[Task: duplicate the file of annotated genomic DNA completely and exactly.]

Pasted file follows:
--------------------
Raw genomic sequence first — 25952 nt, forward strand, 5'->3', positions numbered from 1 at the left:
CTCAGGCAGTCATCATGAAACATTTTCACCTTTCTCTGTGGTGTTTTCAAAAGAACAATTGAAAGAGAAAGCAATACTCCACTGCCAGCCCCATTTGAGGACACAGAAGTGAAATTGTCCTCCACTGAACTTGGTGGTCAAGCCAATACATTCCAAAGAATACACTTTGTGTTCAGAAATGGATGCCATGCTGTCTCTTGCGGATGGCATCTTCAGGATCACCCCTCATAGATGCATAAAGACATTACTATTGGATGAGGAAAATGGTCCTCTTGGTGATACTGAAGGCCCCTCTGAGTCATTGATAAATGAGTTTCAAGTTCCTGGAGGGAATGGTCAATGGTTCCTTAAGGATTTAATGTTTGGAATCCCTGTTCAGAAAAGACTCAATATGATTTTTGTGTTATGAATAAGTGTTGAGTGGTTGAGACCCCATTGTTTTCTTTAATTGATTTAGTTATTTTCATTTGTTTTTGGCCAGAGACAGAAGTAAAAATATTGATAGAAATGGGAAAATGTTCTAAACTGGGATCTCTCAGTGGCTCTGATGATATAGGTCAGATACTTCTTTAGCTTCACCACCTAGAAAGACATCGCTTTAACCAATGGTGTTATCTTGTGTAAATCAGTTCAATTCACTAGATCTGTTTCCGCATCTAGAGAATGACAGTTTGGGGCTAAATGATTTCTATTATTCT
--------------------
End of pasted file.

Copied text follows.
Raw genomic sequence first — 25952 nt, forward strand, 5'->3', positions numbered from 1 at the left:
CTCAGGCAGTCATCATGAAACATTTTCACCTTTCTCTGTGGTGTTTTCAAAAGAACAATTGAAAGAGAAAGCAATACTCCACTGCCAGCCCCATTTGAGGACACAGAAGTGAAATTGTCCTCCACTGAACTTGGTGGTCAAGCCAATACATTCCAAAGAATACACTTTGTGTTCAGAAATGGATGCCATGCTGTCTCTTGCGGATGGCATCTTCAGGATCACCCCTCATAGATGCATAAAGACATTACTATTGGATGAGGAAAATGGTCCTCTTGGTGATACTGAAGGCCCCTCTGAGTCATTGATAAATGAGTTTCAAGTTCCTGGAGGGAATGGTCAATGGTTCCTTAAGGATTTAATGTTTGGAATCCCTGTTCAGAAAAGACTCAATATGATTTTTGTGTTATGAATAAGTGTTGAGTGGTTGAGACCCCATTGTTTTCTTTAATTGATTTAGTTATTTTCATTTGTTTTTGGCCAGAGACAGAAGTAAAAATATTGATAGAAATGGGAAAATGTTCTAAACTGGGATCTCTCAGTGGCTCTGATGATATAGGTCAGATACTTCTTTAGCTTCACCACCTAGAAAGACATCGCTTTAACCAATGGTGTTATCTTGTGTAAATCAGTTCAATTCACTAGATCTGTTTCCGCATCTAGAGAATGACAGTTTGGGGCTAAATGATTTCTATTATTCT